Girls in the Wilderness

It was a grand idea, really.  A half-day expedition up into the mountains with a friend and her daughter.  The two girls could wander through the meadows, Sound of Music style, picking flowers and spinning in ecstasy.  As we packed into the car on Sunday morning, the blustery wind and scudding clouds gave me pause.  “Be prepared for 40-degree weather and strong winds,” I told my wife with typical hyperbole.  The girls sang in the backseat as we climbed higher through a landscape of rocks like crumbled dough, green hills, and grey clouds racing past us.  As we rose, the temperature dropped.  Fifty.  Forty-five.  Forty.  Uh-oh.

When we arrived at the campground/trailhead, snow was spattering the windshield and swirling in paisley swoops across the parking lot.  My dashboard beeped a warning and a snowflake symbol appeared as the temperature dropped to 37.  In late May.  While the mothers fretted about insufficient clothing and high winds, I shrugged and said we’d take a five minute walk then retreat to the car.  Below, the girls head out into a landscape of burned trees and grey skies.

Girls in the wilderness

Where have I seen this picture before?  Ah yes.  Two hobbits prepare to cross the plains of Gorgoroth, to chuck a troublesome ring in the fires of Mount Doom.  For the first fifteen minutes, my two little hobbits had fun climbing fallen trees and looking for flowers.  I was supposedly following a .6 mile loop trail.  After three or four junctions and a sinking feeling we weren’t wrapping back around the hill to the car, I turned back.  Brief appearances of the sun teased us into thinking it was going to warm up.  The snow on the hills said otherwise.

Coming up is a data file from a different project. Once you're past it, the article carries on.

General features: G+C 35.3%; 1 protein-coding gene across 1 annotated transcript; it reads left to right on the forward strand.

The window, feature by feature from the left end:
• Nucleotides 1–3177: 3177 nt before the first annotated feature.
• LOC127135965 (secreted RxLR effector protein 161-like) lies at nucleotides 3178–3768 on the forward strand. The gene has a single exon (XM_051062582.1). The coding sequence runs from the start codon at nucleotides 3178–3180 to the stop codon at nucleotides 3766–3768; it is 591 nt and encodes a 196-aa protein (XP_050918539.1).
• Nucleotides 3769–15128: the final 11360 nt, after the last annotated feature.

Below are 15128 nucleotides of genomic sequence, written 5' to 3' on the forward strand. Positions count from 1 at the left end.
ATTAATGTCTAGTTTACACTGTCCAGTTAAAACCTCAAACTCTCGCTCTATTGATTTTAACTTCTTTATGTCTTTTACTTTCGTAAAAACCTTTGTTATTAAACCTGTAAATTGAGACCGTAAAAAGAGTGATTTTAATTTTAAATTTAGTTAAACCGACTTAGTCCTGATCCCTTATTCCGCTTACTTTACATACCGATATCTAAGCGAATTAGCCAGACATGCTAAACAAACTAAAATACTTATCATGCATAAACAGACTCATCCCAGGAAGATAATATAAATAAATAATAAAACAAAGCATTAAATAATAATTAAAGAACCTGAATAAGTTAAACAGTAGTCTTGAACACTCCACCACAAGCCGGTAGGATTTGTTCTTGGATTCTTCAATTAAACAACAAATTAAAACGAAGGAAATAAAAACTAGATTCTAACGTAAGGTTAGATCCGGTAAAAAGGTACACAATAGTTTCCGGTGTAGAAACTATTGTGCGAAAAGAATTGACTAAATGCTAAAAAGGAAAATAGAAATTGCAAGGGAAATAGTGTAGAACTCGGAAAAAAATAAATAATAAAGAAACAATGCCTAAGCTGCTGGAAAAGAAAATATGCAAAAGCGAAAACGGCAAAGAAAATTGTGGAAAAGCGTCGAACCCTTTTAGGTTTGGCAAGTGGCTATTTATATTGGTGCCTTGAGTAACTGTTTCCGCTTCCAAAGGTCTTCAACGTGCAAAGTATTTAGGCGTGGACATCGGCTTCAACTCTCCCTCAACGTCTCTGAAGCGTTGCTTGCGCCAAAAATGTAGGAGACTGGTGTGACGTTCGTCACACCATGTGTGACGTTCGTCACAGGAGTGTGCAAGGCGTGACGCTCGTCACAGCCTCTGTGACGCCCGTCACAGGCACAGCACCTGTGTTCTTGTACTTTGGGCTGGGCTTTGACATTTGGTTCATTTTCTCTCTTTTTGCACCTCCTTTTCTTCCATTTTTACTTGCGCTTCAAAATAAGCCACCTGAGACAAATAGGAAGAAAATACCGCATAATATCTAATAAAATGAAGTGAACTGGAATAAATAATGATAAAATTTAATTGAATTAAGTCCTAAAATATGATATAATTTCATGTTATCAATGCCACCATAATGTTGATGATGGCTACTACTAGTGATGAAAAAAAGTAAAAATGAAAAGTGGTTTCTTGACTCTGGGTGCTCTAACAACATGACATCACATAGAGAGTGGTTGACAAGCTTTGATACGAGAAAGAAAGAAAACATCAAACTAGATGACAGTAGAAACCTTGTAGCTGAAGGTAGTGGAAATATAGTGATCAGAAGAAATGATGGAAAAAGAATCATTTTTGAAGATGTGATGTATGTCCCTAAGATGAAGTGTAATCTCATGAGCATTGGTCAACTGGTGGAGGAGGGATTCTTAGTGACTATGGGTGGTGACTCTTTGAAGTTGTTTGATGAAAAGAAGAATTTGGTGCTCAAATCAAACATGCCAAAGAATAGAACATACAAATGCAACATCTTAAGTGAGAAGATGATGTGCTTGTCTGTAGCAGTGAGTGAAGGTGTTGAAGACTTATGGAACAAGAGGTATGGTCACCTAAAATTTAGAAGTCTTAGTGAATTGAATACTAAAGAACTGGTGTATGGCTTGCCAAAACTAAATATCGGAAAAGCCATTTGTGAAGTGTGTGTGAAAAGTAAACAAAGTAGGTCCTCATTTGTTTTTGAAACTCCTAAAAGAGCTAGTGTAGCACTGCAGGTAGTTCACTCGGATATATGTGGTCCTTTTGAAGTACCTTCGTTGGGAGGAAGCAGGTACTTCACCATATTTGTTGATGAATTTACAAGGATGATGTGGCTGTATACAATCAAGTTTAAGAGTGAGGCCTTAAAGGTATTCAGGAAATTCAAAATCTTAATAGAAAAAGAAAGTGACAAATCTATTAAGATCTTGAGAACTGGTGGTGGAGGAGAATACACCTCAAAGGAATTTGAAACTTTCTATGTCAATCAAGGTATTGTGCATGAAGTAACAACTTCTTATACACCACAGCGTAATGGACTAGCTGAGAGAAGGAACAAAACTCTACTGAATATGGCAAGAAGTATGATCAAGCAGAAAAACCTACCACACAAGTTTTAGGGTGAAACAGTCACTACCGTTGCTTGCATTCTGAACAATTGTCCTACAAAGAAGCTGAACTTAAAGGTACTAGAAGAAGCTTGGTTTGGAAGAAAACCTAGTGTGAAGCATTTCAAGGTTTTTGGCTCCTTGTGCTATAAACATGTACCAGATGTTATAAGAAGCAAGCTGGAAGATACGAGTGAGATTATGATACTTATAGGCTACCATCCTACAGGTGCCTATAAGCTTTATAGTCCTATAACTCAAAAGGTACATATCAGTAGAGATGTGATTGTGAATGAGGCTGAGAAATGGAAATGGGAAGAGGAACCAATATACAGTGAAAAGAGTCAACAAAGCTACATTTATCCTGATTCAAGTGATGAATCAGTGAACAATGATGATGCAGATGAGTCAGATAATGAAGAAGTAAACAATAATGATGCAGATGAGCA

Even colder than it looks

For the return leg, one girl rode on my shoulders, the other nestled into my chest as I carried them.  Seventy pounds felt like nothing as I trotted back up the trail as the wind whipped away all the heat left in our three-person bundle.  The back half of the loop trail led us not the starting point (Silly me! I thought loops actually looped!) but to the park entrance.  I hadn’t felt my cell phone ring twice, the mothers now in full panic, imagining crumpled bodies at the bottom of ravine, perhaps, or some calamity involving coyotes and ripped clothing.  I apologized, we warmed up in the car, and had grilled cheese and apple pie for lunch.

What’s there to learn from my mistake here?  Oh, plenty.  First, though I was equipped to handle the cold, the girls weren’t.  Second, leave the trail exploration for a warm and sunny day.  Third, little girls like apple pie.  Finally, keep your ringer on high volume when there are worried mothers about.

Writer, architect, father, husband.

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One comment on “Girls in the Wilderness
  1. Po says:

    Actually it was the mountain lions not the coyotes I was worried about. I think it might have had something to do with the big “LOOK OUT FOR MOUNTAIN LIONS” sign at the head of the trail.

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